One wall of the Pierpont Morgan’s 1906 library
What All Souls Trilogy and Matthew-like items were inside?  Let’s cut to the chase:

As in Matthew’s own library at Sept-Tours, there was a copy of the Gutenberg Bible on display.  (We’ll admit, Matthew is a bit more discreet!) The ML&M is the only institution in the world to own three copies of the Gutenberg Bible (one on vellum and two on paper).  Only around fifty copies - maybe 51 if you count Matthew’s ;) – exist today, when there were only around 160–180 copies ever produced in the 1450s!

In A Discovery of Witches, Diana remarks: “I absolutely refuse to treat a Gutenberg Bible as a reference book, Matthew.”  We feel you Diana!  The Morgan's copy is spectacularly preserved, but we feel like a whisper could force deterioration upon it.

Biblia Sacra Latina, Mainz: Johann Gutenberg and Johann Fust, 1455
This is the second volume of one of Morgan’s paper copies.
The image on the left shows the gilt edges of the Bible, and the right image shows a close-up of the text.
These are just a few Gutenberg images, but if you’d like to see ML&M’s own digital images of their Old Testament copy along with commentary on its history and significance, go here.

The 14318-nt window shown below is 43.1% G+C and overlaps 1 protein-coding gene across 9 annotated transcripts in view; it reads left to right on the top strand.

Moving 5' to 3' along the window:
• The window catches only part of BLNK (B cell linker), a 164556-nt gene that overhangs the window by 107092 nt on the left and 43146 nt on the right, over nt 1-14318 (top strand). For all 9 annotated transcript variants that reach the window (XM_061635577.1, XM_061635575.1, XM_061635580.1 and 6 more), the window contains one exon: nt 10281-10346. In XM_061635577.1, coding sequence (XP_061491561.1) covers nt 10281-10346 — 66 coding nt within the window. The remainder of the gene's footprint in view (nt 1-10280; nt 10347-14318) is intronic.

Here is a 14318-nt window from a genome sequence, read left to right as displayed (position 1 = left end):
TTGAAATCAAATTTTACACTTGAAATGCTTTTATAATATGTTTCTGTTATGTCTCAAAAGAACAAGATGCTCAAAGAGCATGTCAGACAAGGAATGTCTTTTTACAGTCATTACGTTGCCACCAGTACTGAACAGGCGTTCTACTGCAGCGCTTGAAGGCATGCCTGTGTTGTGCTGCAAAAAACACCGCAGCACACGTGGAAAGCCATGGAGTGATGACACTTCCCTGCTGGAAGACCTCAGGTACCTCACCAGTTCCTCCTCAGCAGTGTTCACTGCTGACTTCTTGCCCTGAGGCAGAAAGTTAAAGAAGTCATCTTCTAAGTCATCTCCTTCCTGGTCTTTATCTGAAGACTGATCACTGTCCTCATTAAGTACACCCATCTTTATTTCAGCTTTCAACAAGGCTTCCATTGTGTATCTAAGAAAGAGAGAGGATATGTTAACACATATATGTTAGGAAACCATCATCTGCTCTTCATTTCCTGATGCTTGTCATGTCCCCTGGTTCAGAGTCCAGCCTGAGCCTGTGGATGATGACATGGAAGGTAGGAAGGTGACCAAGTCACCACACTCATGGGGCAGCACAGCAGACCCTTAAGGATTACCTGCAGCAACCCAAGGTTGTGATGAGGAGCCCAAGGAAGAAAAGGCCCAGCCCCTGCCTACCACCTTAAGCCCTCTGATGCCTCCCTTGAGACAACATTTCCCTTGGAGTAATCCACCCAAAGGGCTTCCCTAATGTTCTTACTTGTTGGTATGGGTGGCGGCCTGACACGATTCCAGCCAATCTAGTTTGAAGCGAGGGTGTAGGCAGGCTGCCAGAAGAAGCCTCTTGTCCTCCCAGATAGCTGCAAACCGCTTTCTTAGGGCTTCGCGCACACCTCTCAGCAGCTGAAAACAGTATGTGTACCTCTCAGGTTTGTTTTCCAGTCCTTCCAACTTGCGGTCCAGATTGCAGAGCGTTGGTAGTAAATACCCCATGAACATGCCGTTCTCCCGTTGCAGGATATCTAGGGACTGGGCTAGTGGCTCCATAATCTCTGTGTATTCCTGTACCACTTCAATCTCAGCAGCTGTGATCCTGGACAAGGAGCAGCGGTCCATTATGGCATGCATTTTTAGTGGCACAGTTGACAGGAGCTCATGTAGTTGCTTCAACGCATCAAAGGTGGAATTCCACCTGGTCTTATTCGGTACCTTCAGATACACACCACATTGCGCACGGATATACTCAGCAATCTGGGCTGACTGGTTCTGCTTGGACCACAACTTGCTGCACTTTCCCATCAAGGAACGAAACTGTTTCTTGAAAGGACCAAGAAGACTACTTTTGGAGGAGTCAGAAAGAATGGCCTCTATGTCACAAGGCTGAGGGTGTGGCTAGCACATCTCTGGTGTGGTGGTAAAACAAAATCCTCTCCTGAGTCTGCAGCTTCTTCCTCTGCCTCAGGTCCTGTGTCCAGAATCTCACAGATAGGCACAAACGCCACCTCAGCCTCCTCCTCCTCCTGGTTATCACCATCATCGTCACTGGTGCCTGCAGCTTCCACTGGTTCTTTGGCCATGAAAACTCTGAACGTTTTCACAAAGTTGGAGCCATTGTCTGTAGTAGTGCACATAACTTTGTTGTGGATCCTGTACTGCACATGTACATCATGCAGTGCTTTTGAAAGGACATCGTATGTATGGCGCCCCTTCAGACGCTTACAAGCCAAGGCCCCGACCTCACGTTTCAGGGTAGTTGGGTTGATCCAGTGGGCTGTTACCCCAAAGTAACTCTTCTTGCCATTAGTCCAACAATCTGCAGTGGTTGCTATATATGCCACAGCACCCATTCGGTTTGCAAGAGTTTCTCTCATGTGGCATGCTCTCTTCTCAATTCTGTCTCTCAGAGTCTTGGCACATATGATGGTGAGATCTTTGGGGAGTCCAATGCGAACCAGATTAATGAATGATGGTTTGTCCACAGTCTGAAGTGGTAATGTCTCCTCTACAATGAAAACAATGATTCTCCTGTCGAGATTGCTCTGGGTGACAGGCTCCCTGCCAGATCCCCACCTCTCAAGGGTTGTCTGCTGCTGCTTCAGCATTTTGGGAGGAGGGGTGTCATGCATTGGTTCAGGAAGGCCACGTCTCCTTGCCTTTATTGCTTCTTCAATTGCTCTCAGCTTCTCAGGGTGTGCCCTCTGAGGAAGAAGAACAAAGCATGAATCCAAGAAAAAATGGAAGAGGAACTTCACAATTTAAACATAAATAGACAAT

Moving along the room, there is a glass case that houses several brilliantly illuminated manuscripts.  Book of Hours anyone?  Right this way…

The Book of Hours is a Christian devotional book from the Middle Ages. Each manuscript is unique in one way or another but most share in common a collection of texts, prayers and psalms, often with appropriate decorations, for Christian devotion. Illumination or decoration is minimal in many examples, often restricted to decorated capital letters at the start of psalms and other prayers, but books made for wealthy patrons (like Queen Elizabeth I and possibly someone like Matthew de Clermont) were sometimes extremely lavish, with full-page miniatures.